Posts by .d7

    Maybe not a true solution but I solved the error by creating a new 2D camera and 2D vision process. I still had the discrepancy between automatic camera calibration and override standoff distance ( 1119 mm vs 416 mm). Orthogonal gave similar results to my 416 mm standoff so I decided to go with Perspective with the standoff distance overridden to 416 mm.

    This did give me a mean error of around 1 pix and max of 3 pix but since I am using 2.3 MP camera on a FOV of around 100 mm square, a max calculated error of 0.15 mm is ok.

    I also found that changing the center origin point in the vision process removed the slight offset I was seeing on pickup.

    Hello All,

    I am trying to set up a simple 2D vision process with a fixed camera. I've trained the TCP and User Frame correctly: TCP is just a pointer with a Z offset, User Frame has been calibrated and recalibrated using 3 and 4 point methods and both give the same values. Question: Does it matter what frame you are in while training the User Frame?

    My issue is when setting up my camera; I use a fixed (bolted in place) calibration grid that was also used to teach the User Frame but when I get to the calibration step if I use Perspective with an automatic camera distance calculation I get a value of around 1 m, while my measured height is 416 mm. This method gives good mean and max errors, 0.25 and 0.693 pix respectively. When I use Perspective and override my standoff distance to my measure value my mean and max errors are around 1 and 3 pix respectively. Using Orthogonal gives mean and max errors equal to those I get with my standoff distance overridden.

    My camera is a Basler acA1920-48gm with a Fujinon 1:1.6/35mm lens.

    All three calibration methods (perspective auto, perspective override, and orthogonal), when used in the same vision program give about a 20 mm offset from the part.

    Had trouble uploading pictures but they can be found at these links:

    20230608-121254 hosted at ImgBB
    Image 20230608-121254 hosted in ImgBB

    20230608-121313 hosted at ImgBB
    Image 20230608-121313 hosted in ImgBB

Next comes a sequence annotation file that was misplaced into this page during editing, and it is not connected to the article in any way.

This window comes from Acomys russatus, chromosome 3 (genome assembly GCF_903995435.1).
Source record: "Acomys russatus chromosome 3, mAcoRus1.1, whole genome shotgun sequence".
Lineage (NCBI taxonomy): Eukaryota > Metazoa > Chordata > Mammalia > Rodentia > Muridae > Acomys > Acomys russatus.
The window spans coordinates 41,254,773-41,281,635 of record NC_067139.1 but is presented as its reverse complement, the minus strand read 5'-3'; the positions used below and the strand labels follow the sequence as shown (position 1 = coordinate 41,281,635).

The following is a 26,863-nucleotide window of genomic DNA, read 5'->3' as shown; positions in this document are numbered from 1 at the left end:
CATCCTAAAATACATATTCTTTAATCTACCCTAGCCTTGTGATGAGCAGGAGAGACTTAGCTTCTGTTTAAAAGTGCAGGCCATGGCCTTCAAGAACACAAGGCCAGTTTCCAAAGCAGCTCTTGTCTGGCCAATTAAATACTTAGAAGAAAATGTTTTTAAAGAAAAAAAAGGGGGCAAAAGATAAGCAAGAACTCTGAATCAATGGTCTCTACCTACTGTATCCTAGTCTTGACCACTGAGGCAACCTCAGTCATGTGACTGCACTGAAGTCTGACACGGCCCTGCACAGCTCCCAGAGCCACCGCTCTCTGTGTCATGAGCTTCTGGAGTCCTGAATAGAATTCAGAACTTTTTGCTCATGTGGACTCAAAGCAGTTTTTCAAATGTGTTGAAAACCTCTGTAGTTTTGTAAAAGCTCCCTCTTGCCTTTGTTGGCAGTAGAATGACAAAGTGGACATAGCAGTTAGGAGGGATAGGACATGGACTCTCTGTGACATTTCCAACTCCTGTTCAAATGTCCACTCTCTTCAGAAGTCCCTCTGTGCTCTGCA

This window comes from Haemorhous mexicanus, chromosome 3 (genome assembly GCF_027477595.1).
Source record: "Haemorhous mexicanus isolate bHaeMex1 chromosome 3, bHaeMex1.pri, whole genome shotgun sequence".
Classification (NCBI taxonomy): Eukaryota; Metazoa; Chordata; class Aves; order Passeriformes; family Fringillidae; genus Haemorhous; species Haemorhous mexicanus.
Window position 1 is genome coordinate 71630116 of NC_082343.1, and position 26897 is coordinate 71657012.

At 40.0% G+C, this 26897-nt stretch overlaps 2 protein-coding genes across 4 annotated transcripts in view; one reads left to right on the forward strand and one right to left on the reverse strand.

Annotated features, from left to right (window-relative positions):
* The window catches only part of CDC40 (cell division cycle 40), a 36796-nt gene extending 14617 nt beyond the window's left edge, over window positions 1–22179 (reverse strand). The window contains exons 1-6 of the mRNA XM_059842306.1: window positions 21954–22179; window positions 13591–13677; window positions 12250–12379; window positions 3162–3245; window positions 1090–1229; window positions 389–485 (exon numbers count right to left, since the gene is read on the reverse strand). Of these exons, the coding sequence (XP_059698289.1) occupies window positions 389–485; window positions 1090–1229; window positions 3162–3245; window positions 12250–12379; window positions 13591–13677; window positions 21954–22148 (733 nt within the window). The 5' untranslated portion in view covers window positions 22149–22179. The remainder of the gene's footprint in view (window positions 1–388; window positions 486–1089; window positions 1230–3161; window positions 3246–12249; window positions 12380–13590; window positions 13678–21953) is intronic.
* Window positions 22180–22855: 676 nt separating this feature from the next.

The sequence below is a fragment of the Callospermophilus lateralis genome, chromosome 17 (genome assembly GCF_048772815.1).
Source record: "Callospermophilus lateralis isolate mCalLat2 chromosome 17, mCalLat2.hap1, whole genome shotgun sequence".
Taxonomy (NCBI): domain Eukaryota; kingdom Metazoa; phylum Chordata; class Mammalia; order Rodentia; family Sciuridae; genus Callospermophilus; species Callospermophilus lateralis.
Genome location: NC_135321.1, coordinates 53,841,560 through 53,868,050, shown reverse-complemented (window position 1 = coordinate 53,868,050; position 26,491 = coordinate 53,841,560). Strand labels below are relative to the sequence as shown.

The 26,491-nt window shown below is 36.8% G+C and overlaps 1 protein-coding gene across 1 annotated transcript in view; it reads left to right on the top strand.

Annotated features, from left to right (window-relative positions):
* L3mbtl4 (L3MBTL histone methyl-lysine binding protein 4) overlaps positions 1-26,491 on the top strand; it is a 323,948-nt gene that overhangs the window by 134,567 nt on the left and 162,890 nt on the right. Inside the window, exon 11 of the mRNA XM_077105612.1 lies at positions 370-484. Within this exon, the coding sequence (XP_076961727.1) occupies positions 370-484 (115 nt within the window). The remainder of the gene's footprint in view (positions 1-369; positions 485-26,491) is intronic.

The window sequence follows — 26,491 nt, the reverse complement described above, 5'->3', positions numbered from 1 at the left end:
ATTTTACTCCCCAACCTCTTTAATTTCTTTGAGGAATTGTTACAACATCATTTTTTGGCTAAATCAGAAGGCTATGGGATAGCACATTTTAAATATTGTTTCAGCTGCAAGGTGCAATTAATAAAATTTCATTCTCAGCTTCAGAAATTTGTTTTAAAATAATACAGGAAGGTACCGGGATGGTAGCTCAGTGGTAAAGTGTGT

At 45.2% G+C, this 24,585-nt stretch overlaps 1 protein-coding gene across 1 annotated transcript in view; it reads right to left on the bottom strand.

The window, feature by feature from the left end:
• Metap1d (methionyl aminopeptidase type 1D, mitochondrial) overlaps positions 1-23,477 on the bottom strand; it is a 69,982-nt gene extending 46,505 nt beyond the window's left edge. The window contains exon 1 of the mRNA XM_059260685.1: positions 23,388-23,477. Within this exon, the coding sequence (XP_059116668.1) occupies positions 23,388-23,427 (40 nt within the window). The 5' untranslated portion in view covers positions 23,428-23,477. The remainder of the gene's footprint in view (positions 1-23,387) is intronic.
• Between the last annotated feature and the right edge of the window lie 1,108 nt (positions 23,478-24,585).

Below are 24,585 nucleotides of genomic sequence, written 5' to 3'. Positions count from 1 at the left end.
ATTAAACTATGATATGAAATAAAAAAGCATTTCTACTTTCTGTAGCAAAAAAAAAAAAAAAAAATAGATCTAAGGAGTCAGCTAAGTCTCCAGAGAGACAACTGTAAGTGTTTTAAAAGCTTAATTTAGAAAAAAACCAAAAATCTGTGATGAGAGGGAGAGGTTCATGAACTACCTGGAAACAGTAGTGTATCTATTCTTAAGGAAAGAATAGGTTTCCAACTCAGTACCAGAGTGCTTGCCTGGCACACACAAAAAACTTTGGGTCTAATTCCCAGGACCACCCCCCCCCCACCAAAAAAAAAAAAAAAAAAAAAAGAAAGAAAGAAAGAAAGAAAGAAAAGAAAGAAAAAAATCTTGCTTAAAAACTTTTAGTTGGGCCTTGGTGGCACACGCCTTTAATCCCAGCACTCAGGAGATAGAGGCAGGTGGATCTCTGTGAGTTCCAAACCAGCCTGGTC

fanuc-error2 hosted at ImgBB
    Image fanuc-error2 hosted in ImgBB

    Fanuc-error1 hosted at ImgBB
    Image Fanuc-error1 hosted in ImgBB

    Yes, I was under the impression that safety signals can not be sent over ethernet but I also want to be able to monitor all systems remotely. So, my thought was that I could use the Banner SC10-2ROE for necessary safety inputs (EStop, Doors, etc) and then send relevant data to a Siemens PLC. The Siemens PLC can then pass data to/from other Banner PLCs and be connected to a Node-Red service for purely monitoring purposes.

    The goal I guess would be to pass coords from vision to the robot and signal conveyor movement based on vision as well. Generally, its function is a pick-and-place routine with a couple of extra steps.

    I have been looking at the best options for programming a robotic automation system, it seems that PLC dominates the industry. Most resources as to why come from websites that are selling PLC controllers, so I feel they may be biased. To my knowledge, a microcontroller gives much more flexibility and functionality compared to PLC, and for applications that require less than 30 IOs they seem to be the better choice. Assuming the programming of the controller is not an issue. My only reasoning as to why PLC still dominate the market is that they offer a tried and tested solution with good dependability. Is there something I am missing? Has anyone had experience with using a microcontroller in an industrial automation setting?